The San Mateo County Harbor District recently reviewed upcoming and ongoing projects designed to increase water quality and recycled water use within Pillar Point Harbor.
At the Harbor Commission meeting last month, the San Mateo Resource Conservation District, a non-regulatory agency that provides technical assistance to a variety of environmental services, announced that it was partnering with the Harbor District on a stormwater capture project that could retain up to 5 million gallons each year.
RCD Water Quality Program Manager Noah Katz said the plan calls for large water tanks to be installed in the two Johnson Pier parking lots. The two parking lots together make up a combined 435,000 square feet. Based on the harbor’s average rainfall between 2018 and 2020, the system could capture and reuse around 5 million gallons a year. That would offset about 86 percent of Pillar Point Harbor’s normal water usage based on 2020 levels, Katz said.
RCD and the Harbor District submitted a grant to the California Department of Water Resources for the project. Katz said after the water is captured the district will need to build infrastructure to transport non-potable water, but RCD will also do feasibility analysis for a treatment facility to assess potable use standards.
“It will reduce the amount of contaminated stormwater entering the harbor and further ensure the harbor is not contributing to water quality impacts here,” said Katz.
At the Harbor District’s request, Katz said RCD will examine expanding the system to capture runoff further down Capistrano Road near Barbara’s Fish Trap and the Half Moon Bay Brewing Co., an area known for having unsafe bacteria levels. Harbor District General Manager Jim Pruett said one of the outfalls near Capistrano Beach is in front of the future RV park, and the district may ask the owner to join the stormwater capture system in order to reduce the district’s overall total maximum daily load limit, also known as TMDL.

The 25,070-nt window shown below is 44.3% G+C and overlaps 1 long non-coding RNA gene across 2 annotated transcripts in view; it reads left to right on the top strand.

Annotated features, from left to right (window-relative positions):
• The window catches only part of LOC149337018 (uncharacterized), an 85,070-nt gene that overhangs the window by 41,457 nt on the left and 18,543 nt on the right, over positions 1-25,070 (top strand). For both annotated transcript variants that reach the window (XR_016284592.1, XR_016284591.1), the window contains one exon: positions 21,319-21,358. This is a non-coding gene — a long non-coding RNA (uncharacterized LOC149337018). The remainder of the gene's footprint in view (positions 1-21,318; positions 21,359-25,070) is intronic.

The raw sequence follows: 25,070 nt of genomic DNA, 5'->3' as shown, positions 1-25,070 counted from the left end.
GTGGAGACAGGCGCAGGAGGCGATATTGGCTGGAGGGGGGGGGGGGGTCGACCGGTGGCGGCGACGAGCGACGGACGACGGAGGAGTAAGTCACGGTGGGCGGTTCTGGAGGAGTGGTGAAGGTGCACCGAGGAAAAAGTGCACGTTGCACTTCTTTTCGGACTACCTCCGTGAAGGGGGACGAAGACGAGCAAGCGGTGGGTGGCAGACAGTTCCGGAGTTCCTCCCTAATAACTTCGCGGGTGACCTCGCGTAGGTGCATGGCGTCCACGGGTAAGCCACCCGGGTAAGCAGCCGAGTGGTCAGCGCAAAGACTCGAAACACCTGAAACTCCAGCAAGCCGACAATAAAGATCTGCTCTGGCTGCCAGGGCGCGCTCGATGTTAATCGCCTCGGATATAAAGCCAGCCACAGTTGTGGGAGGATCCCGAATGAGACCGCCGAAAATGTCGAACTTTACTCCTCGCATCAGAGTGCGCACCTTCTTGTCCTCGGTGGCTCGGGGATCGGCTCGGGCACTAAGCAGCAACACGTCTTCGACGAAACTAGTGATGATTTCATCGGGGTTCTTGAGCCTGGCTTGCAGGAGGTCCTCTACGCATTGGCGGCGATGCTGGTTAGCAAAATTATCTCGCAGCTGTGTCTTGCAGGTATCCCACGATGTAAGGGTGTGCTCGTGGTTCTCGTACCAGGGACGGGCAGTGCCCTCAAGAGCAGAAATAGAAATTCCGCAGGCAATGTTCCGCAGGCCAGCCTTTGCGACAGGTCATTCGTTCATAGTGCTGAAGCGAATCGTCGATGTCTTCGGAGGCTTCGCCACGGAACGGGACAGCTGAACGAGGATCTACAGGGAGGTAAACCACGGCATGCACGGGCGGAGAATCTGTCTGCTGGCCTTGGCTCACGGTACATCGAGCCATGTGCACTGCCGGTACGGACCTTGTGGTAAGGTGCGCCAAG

“Helping us connect it to our system to prevent it from entering the harbor before it gets cleaned would help us meet our TMDL requirements and help them meet their requirements for owning that land,” Pruett said.
The RCD also shared the results of the winter’s First Flush report. The annual program tests water quality from creeks and ocean outfalls after the first big rain of the year. The RCD recruits volunteers to collect water samples and data to test quality levels, and this year’s program had 24 volunteers who sampled 13 sites on the Coastside.
The report lists potential sources for the pollutants, which include metals, nutrients and fecal indicator bacteria. Enterococcus, orthophosphates and E. coli were found at nearly all of six sites tested at the harbor. All sites exceed the pollutant threshold for enterococcus, said Nicole Schmidt, the RCD’s water quality program coordinator. E. coli and enterococcus were found at all sites. The RCD reported no concern for nitrate, lead or zinc.
The board noted that signs posted at the five Pillar Point Harbor beaches that highlight dangerous bacteria levels don’t always reflect recent data and in some cases are ignored by the public. Katz noted that there is potential for new signage that includes a flag system and altered signs describing the recent week’s water quality data two days after samples are collected. While still in the planning stage, the warning system would fly different flags indicating how safe the beach is and the bacteria levels.